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This Lent’s scripture gives us stories full of back-and-forth conversation with God. These conversations are filled with questions. People use questions to interrogate or to express their confusion or doubt. Questions express the longings of the heart and the puzzles of the mind. A question shows the distance between me and you. A question can also bring us closer. At times, people swallow their wonderings and fail to ask their question at all. God often asks questions to draw more near.

In this guide, you’ll find many ways to engage questions—questions from scripture and questions of your own. Each entry guides you through a few steps:

  • Read: Each day zooms in on one question—just a couple of verses—from scripture. Often you will explore a single passage and its many questions over the course of the week.
  • Reflect: An additional question or two is provided for your own reflection. There’s no wrong way to use these questions. Let them prompt journaling throughout the season. Talk about them with your family or roommates at the kitchen counter. Read a question in the morning, and ponder it in a quiet moment later that day.
  • Pray: A brief prayer is provided in the form of a question from you to God. Find a way to pray these questions that feels genuine. At times that may mean rephrasing the questions or asking something different that’s on your heart. Leave room for answers. So often, our prayers to God are one-sided. Leave silence in your prayers this season. How might God speak to you—or not—in the silence?
  • Practice: Although our Read, Reflect, and Pray sections are best suited for those in their teenage years on up through adulthood, each day also includes a practice that can be done with all ages. You may engage these as an individual, a family, or a community of friends. Most of these are something that fits in the natural course of a day, so you might read our Daily Devotional Guide in the morning to give yourself the opportunity to engage your practice throughout the day. If you read it in the evening, you might save the practice for the following day.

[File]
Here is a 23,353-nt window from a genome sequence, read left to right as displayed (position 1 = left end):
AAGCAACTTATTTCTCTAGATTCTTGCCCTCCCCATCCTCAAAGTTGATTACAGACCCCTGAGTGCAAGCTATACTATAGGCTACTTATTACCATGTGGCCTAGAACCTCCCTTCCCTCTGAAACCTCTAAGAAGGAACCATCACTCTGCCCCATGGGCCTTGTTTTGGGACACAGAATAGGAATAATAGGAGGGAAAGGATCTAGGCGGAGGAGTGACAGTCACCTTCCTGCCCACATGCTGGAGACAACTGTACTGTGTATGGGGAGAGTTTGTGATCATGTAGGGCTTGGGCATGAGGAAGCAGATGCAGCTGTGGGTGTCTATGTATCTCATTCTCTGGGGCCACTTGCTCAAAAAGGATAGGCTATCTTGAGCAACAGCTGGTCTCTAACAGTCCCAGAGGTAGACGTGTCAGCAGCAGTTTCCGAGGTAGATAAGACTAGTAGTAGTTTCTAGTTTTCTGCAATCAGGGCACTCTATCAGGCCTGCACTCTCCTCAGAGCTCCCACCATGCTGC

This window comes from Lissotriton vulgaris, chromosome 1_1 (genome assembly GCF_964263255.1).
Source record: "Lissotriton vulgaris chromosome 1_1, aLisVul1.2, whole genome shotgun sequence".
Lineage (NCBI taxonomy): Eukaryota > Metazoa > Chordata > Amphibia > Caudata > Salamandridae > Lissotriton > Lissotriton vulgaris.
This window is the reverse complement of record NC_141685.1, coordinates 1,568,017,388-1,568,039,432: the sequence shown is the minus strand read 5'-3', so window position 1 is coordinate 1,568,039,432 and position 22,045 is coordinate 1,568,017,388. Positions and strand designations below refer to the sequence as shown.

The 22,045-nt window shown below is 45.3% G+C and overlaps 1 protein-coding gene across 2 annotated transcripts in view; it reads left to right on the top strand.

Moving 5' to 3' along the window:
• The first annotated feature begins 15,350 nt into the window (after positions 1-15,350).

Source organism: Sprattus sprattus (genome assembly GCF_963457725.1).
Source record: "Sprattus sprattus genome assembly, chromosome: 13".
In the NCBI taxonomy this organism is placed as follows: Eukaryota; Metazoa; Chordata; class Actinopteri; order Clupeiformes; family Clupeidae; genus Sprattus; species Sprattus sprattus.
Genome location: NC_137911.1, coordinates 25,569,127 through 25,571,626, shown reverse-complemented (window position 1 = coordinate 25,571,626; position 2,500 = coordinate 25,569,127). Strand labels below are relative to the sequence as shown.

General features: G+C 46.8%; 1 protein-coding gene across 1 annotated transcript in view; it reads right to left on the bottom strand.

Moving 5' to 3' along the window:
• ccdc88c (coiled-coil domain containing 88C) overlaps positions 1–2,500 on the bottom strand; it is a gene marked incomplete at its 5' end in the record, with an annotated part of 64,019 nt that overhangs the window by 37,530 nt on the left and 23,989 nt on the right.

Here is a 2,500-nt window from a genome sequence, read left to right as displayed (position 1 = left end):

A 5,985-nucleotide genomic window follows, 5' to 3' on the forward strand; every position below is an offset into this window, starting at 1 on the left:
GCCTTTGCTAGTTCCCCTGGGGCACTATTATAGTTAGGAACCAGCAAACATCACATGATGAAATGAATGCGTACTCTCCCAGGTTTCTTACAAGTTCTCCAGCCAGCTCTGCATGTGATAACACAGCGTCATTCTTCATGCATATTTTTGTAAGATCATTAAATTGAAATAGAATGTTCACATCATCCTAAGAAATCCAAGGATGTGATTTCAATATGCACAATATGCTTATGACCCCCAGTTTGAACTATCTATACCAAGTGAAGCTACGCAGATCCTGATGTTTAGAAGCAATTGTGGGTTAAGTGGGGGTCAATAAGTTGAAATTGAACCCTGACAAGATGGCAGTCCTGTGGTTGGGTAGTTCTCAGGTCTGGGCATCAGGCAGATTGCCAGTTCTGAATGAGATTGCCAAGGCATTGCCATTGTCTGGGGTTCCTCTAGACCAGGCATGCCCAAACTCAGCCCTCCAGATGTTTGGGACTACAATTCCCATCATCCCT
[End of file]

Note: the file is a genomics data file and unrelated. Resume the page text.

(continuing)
• Question jar: We encourage you to create and keep a question jar (or bowl, or bucket, whatever is handy!) throughout the season. Begin on Ash Wednesday by writing down at least two or three questions per household member on individual slips of paper, folding them, and putting them in the jar. These questions may be faith related—something you’ve always wondered about God, or the Bible, or what your church believes—but they don’t need to be. They could be questions about black holes, jazz, basketball, or slugs! Though we are confident that deep questions will emerge over the course of the season, the questions you write don’t all have to be existential. Children do not live with the same separation between the holy and the ordinary, the sacred and the secular, that most adults do. To them, all topics are worthy of divine attention (this is why it seems like kids bring up the most unusual topics during the children’s message portion of a service). Channel that playfulness and lack of distinction into your question jar. Though you may get to ponder some deep mysteries, the point is more to cultivate your curiosity, to wonder, to ask questions, to ponder them with others, and to seek answers when it’s appropriate. Questions help us grow in faith and in life and often lead us into deeper relationship. Your question jar questions can and should be provided by household members of all ages!
    Throughout the week, keep the jar in a prominent place so you can add questions as they occur to you. On Sunday, rather than your usual devotion, spend some time with your question jar. Draw one question out of the jar. Is this a question you can answer on your own? If not, consider watching a documentary, going to the library, or getting lost in Wikipedia! Is it a question you need someone’s expertise on? Call your pastor, ask your doctor, reach out to a local educator. Is it a question that would be well pondered with others? Bring it to your Bible study group, discuss it with others in your household, make a coffee date with a friend to talk more. Each Sunday, refresh your jar with some new questions.

Give yourself some grace as you progress through the season. We have entries for every day, but if you miss one, don’t give up. Perhaps you want to sit down and read several entries at once. Maybe your family needs to read the entries separately and can only reflect on the week together each Sunday night. Do what works for you and your people.

Let these questions—those others ask of God, and those you have carried yourself—draw you closer into conversation with God and with others this Lenten season.